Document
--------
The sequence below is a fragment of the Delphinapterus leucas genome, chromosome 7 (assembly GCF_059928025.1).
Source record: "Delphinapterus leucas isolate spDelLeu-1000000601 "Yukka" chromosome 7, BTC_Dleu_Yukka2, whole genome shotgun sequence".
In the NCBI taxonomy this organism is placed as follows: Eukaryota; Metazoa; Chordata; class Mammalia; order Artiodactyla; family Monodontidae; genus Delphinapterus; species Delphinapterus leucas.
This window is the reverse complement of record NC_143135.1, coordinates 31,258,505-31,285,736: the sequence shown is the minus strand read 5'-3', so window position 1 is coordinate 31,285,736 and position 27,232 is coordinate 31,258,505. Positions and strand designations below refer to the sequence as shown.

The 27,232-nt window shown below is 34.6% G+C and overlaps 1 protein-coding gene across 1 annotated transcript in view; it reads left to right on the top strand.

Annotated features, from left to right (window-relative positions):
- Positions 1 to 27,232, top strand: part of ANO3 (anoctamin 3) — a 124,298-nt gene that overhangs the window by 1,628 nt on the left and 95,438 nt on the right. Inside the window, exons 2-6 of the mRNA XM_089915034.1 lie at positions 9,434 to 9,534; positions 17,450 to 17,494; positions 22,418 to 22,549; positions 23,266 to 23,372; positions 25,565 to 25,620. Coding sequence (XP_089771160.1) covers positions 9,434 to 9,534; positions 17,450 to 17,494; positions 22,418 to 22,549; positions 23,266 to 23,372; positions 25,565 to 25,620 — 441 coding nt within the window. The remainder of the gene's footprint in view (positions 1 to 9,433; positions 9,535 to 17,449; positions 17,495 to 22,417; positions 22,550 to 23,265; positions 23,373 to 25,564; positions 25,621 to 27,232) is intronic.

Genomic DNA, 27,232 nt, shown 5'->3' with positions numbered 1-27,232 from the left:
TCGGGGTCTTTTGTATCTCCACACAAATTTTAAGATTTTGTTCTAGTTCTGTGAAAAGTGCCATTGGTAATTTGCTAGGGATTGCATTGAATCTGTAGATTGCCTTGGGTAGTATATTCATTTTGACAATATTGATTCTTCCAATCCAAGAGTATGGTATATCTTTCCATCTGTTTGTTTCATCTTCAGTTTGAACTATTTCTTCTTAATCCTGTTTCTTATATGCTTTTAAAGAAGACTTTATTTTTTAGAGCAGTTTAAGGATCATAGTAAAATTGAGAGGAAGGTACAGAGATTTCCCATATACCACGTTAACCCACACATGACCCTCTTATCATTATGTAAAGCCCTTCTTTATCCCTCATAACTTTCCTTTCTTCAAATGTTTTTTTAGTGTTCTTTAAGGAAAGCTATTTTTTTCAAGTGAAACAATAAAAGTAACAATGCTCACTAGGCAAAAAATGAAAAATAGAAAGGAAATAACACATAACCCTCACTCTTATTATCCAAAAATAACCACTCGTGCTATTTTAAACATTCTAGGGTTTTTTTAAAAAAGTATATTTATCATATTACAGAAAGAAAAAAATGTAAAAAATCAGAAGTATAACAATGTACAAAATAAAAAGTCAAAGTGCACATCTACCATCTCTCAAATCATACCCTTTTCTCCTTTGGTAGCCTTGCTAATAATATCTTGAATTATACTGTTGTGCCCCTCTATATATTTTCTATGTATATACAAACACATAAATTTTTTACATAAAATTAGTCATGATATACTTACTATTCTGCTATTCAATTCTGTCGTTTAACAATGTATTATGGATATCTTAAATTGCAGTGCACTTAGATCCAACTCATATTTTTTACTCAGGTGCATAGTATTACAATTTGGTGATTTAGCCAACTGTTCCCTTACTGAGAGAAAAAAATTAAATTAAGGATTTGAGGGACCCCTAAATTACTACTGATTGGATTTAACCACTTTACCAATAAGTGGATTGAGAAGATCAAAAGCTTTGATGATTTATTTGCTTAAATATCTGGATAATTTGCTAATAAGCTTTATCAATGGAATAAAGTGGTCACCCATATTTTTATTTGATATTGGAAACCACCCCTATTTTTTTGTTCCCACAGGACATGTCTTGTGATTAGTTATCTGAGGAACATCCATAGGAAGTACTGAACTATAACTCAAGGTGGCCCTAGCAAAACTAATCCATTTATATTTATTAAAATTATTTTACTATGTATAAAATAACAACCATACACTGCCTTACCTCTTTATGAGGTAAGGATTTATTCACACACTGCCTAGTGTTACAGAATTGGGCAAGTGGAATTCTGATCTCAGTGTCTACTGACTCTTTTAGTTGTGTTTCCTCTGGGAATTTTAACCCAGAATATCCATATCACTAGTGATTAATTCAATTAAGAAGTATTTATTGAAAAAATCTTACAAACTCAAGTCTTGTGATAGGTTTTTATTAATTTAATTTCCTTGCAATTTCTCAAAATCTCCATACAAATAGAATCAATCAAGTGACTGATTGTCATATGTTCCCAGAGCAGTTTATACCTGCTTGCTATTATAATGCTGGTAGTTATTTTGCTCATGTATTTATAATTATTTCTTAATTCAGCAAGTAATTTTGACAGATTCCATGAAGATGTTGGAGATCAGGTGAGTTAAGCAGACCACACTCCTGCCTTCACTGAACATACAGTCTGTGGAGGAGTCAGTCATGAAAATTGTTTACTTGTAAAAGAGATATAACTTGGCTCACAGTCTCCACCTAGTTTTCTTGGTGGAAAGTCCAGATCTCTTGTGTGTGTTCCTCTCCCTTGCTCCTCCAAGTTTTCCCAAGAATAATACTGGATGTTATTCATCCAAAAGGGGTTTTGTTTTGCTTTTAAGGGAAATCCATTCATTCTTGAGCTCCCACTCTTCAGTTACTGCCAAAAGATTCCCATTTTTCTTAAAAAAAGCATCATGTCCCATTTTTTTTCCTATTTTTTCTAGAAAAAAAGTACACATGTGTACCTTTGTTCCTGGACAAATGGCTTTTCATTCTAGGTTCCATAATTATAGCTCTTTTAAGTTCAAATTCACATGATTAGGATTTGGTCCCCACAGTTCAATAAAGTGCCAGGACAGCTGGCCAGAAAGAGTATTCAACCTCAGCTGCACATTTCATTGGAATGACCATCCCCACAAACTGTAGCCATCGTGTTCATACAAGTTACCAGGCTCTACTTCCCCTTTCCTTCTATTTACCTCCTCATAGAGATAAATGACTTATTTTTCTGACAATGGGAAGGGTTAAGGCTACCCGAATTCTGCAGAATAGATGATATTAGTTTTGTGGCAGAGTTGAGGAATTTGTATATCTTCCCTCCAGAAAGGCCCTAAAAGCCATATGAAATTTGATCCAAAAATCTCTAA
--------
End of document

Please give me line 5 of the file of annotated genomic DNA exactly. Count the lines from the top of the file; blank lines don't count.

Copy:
The 27,232-nt window shown below is 34.6% G+C and overlaps 1 protein-coding gene across 1 annotated transcript in view; it reads left to right on the top strand.